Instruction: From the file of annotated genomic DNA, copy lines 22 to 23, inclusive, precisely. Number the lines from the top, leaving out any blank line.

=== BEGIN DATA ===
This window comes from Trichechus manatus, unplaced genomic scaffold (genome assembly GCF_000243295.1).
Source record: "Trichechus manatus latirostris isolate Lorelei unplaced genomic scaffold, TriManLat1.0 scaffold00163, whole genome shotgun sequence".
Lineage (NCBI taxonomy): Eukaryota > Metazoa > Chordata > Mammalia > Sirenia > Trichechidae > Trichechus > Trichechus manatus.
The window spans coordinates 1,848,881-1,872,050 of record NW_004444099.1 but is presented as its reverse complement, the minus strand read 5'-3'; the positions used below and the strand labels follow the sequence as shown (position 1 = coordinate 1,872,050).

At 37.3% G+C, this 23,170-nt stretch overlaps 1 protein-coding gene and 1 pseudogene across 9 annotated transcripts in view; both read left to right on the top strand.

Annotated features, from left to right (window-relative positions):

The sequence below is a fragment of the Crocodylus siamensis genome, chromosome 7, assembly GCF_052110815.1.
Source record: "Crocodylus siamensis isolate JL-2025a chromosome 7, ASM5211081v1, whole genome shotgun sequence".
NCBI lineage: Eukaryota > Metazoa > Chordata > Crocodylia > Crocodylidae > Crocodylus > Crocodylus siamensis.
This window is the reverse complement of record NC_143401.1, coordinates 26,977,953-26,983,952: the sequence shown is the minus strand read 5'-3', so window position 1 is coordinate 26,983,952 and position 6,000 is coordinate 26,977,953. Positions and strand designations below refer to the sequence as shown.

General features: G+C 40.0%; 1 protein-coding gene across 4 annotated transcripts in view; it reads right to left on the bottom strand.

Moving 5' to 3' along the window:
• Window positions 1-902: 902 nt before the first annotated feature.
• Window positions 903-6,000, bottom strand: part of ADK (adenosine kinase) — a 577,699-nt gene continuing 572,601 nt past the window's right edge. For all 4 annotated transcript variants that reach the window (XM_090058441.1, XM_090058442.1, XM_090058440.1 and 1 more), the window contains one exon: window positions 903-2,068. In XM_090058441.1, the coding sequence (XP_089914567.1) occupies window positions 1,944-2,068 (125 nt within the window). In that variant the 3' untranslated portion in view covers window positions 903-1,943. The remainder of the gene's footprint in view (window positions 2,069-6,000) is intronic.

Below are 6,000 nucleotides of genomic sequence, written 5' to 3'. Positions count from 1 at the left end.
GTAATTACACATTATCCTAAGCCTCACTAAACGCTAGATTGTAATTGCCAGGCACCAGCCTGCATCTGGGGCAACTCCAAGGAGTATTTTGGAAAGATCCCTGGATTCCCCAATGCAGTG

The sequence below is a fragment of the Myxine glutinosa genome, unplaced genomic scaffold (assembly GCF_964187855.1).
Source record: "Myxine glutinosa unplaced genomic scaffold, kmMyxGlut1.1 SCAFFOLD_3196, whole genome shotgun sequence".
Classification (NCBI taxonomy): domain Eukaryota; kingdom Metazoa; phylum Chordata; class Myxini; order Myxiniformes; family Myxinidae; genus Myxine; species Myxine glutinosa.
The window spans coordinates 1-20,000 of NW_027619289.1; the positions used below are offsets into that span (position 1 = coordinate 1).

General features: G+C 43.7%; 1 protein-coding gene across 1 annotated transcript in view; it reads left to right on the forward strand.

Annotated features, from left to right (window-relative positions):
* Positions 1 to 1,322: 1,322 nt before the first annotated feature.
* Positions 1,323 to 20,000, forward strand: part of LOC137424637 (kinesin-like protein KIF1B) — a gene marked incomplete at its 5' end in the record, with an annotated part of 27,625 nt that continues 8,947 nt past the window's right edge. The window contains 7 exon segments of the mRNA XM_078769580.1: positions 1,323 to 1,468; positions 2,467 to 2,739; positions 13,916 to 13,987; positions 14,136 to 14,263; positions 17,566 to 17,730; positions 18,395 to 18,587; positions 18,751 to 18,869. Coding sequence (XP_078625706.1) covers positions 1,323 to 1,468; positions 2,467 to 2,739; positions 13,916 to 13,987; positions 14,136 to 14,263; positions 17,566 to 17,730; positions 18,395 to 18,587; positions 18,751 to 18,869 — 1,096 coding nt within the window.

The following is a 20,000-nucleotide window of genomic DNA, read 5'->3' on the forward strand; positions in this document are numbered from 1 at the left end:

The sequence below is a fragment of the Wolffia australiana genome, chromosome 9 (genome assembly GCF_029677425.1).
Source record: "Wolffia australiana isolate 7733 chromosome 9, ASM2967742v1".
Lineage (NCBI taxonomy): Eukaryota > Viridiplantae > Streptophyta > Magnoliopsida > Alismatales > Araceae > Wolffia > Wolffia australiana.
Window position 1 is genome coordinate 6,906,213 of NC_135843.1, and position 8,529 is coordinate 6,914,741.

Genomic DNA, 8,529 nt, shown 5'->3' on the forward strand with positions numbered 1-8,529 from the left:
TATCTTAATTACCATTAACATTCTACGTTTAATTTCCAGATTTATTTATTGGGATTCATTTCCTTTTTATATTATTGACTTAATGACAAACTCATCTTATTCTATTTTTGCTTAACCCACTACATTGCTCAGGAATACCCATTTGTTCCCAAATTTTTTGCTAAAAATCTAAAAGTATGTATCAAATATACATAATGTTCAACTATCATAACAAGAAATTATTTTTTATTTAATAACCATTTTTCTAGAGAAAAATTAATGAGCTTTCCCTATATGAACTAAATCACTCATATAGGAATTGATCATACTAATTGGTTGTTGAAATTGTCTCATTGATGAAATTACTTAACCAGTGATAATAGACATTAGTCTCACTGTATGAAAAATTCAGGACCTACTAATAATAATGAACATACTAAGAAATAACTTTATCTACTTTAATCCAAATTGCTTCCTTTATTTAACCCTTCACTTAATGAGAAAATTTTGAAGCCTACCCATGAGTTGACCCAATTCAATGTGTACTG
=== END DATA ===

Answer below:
Annotated features, from left to right (window-relative positions):
* Positions 1 to 1,322: 1,322 nt before the first annotated feature.